Have you ever put off trying a recipe, despite every one's claims about how easy it is, because you are intimidated? Well, that has been me with English muffins. I love them. I especially love the Trader Joe's ones (although they aren't organic but then I haven't had to share them). One of my close mummy friends keeps saying "Really? You haven't made them? You make everything! And they are so easy!" Alas, I have still been intimidated. As of today though, I decided to bite the bullet and give it a go. With so many recipes out there, I decided that it might be best to use the bread machine to make the dough, especially since my cinnamon rolls rocked on Christmas. After much perusing, I found this beautifully photographed recipe over on Lemony Thyme.
Here is the recipe using honey:
1 cup milk, warmed (I warmed it on the wood stove)
3 TB butter
1 tsp. salt
1 tsp. honey
3 cups, plus 2 TB all-purpose flour or 13 ounces
1½ tsp. dry yeast
cornmeal for rolling dough
Put ingredients into bread machine as per your machines instructions.
Select DOUGH cycle.
Once finished, turn onto floured surface to cut into 8-10 equal size pieces. I cut into 8 pieces but they were a bit big so I chopped off the center of most of them and made a 9th muffin.
Place the shaped muffins onto cornmeal covered surface.
Sprinkle cornmeal over top and press lightly in.
Allow to rise for 30 minutes. I put mine in the oven on the bread proof setting i.e. 100 degrees.
Heat dry cast iron skillet or griddle over a low flame. Some sites will wipe the surface with canola oil to lightly grease the pan.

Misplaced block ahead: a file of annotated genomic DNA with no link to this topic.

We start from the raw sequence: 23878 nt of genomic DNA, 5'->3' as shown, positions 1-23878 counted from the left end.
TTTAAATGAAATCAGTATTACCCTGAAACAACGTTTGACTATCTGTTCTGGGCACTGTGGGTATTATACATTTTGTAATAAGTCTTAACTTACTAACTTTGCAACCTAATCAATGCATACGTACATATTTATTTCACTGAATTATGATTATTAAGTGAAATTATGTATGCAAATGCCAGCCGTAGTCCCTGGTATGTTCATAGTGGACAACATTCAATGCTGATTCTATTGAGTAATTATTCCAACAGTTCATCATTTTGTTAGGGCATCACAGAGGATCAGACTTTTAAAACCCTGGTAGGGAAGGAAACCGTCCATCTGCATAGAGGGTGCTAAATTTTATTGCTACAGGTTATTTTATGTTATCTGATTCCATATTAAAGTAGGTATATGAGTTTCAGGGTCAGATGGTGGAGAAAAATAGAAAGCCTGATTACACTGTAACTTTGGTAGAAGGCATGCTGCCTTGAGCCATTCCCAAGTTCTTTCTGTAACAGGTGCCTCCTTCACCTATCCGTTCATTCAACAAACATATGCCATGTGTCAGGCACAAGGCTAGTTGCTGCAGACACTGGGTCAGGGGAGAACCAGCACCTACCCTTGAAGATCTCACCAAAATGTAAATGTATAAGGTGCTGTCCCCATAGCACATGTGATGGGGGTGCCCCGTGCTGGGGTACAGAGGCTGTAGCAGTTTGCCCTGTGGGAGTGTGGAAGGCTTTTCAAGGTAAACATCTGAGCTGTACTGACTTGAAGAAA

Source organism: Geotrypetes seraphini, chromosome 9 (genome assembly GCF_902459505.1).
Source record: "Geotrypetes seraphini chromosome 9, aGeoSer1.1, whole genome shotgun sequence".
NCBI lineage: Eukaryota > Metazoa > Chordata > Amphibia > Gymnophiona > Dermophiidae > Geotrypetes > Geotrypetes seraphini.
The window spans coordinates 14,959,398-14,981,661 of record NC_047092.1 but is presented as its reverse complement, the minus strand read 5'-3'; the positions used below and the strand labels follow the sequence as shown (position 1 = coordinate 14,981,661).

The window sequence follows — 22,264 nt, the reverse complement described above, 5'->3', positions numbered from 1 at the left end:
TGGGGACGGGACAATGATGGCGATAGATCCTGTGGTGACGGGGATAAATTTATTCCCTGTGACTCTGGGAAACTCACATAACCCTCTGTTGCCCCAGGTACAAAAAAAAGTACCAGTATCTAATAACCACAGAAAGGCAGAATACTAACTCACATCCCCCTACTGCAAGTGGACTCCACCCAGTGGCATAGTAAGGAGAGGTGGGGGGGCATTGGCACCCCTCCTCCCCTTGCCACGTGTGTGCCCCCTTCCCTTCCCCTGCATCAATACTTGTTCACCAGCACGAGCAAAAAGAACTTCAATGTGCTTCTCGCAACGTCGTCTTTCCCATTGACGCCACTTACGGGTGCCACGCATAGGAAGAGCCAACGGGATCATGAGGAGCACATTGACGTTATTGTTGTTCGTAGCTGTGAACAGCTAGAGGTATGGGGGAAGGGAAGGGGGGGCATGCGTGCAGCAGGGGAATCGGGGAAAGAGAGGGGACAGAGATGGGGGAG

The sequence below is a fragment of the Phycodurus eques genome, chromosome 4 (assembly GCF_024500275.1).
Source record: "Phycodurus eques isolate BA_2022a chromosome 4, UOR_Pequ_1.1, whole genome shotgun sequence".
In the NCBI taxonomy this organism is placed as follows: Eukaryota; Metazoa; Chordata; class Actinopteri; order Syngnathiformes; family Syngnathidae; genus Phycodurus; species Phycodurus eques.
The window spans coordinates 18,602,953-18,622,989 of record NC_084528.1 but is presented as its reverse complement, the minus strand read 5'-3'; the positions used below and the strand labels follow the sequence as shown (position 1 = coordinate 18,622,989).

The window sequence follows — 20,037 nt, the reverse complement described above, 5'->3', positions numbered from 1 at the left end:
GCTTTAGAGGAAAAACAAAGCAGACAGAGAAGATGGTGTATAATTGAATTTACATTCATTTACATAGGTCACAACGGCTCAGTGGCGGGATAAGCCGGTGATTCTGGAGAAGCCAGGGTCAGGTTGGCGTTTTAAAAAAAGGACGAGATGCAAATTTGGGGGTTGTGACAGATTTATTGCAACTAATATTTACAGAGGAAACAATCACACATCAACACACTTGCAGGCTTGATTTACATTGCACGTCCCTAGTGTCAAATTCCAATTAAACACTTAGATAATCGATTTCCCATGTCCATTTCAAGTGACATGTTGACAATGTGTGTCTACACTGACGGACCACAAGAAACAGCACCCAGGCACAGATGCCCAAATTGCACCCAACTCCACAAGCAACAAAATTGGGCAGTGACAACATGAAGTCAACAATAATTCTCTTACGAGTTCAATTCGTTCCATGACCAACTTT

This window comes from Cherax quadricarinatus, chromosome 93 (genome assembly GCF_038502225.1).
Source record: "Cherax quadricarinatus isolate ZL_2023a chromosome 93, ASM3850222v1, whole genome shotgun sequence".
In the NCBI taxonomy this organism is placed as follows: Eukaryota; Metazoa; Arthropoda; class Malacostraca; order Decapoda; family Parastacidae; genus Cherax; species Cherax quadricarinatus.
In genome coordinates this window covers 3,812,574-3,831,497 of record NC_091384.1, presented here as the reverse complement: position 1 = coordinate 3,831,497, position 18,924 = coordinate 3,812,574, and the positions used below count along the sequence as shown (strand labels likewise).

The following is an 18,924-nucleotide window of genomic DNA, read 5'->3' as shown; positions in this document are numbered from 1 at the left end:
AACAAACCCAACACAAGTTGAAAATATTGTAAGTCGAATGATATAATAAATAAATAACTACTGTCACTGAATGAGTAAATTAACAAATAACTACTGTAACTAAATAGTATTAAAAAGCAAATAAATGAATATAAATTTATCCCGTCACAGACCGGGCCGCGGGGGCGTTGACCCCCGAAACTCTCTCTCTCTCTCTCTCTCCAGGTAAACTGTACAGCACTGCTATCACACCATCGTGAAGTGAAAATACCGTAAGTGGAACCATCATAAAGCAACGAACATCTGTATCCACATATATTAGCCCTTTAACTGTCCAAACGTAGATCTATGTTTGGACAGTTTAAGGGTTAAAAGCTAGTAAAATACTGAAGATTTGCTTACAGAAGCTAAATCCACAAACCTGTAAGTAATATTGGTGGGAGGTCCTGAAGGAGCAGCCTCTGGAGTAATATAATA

Cook the muffins for 5 - 7 minutes per side or until they turn golden brown
Serve and enjoy. As the Thomas' muffin packages say, fork separated. This really is the best way to "slice" them. If you use a knife, it will be similar to cutting hot bread and destroy your nooks and crannies!
Verdict? These tasted amazing. Seriously. The kids loved them, the husband loved them and even I loved them. I have room for improvement. First, I used a small crepe pan and could only do two at a time. At 10 minutes per 2 this took a while. What exactly does this mean? It means that next time some one says to me, what would you like? I can honestly answer: a cast iron griddle pan, preferably one that covers two burners. Then I could do an entire batch at once. By cooking in small batches, this recipe is time consuming. If you don't have a large griddle type pan, wait until after the kids go to bed and plan on spending some quality time standing over the stove top.
Also, I lightly greased the pan and as you can see from the picture below, the second set, after the canola oil was really hot, got a little blackened.
Finally, once the lightly applied oil was gone, I rushed the remaining batches a bit as I didn't want them to burn either and ended up with a couple that weren't quite a fluffy. Without the oil the muffins do not brown as quickly and giving them the full five minutes is pretty easy and they really do need the full five minutes to achieve that light as air quality.
By putting these into the bread machine, I felt confident that everything would mix nicely. The bread machine is not required though and I could just as easily do it by hand or in the stand mixer. I will definitely be making these again, most likely a double batch since less than 12 hours later, I had half a muffin left. Yes you read that right, out of nine muffins, only half made it through the kid's bedtime. Now I have no idea what to feed them for breakfast!
This article was shared on Natural Family Friday, The Chicken Chick,